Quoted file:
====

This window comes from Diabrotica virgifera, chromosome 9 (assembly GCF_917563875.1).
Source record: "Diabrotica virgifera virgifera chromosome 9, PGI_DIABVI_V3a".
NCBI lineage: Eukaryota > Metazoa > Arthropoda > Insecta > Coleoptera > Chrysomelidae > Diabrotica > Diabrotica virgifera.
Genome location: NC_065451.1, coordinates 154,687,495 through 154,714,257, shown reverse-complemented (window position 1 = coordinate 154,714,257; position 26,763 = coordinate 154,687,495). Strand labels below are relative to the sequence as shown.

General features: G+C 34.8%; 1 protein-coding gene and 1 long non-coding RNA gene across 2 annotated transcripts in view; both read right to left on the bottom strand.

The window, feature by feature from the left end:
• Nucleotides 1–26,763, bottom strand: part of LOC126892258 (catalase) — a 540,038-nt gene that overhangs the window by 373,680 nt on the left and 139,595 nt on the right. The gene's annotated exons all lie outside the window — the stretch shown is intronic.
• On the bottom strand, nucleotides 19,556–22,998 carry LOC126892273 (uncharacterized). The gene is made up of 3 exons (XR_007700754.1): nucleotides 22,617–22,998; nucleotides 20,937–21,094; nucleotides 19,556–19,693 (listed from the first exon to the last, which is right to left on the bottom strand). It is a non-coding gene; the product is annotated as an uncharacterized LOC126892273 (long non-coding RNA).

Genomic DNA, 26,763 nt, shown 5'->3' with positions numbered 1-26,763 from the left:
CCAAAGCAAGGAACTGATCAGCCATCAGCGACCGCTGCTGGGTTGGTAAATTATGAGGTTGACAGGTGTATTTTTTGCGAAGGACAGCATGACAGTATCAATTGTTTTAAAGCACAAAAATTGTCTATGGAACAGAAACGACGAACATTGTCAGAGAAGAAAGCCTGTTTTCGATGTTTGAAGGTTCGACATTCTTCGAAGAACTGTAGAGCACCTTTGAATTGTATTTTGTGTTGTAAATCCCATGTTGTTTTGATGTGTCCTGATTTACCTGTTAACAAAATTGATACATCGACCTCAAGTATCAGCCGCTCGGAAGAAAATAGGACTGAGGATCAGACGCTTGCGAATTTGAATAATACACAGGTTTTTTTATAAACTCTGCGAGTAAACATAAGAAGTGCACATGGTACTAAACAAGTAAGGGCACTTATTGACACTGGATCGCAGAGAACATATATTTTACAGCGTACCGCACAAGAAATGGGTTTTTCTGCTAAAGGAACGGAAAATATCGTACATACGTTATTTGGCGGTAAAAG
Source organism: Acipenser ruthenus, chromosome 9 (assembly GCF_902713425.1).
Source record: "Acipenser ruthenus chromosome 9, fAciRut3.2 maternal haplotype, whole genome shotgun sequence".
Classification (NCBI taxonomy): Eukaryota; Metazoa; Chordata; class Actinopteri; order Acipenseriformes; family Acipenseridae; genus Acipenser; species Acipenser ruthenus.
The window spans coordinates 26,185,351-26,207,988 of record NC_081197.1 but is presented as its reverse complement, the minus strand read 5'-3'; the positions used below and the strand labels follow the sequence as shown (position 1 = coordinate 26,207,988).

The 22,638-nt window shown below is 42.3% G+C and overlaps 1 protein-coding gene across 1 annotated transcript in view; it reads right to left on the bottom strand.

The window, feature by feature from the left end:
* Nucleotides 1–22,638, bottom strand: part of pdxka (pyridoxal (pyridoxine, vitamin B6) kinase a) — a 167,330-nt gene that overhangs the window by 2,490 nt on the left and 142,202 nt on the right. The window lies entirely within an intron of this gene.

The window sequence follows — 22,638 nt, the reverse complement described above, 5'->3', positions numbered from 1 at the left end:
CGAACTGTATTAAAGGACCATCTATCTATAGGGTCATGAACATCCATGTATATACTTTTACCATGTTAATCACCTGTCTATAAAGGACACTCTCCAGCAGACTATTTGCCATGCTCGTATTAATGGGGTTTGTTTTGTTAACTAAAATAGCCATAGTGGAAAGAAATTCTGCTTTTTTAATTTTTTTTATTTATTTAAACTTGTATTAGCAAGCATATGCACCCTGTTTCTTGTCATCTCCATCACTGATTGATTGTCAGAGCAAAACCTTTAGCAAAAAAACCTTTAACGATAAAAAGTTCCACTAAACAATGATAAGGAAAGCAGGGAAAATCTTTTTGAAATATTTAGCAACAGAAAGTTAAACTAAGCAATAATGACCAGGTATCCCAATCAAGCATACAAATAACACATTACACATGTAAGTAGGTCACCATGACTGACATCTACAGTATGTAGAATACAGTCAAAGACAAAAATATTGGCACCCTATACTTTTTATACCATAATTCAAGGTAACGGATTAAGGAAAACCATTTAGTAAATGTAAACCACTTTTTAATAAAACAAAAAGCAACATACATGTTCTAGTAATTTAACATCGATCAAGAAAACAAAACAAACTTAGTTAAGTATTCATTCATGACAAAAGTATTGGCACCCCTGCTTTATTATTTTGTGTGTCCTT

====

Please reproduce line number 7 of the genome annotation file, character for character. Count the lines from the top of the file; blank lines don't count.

• Nucleotides 1–26,763, bottom strand: part of LOC126892258 (catalase) — a 540,038-nt gene that overhangs the window by 373,680 nt on the left and 139,595 nt on the right. The gene's annotated exons all lie outside the window — the stretch shown is intronic.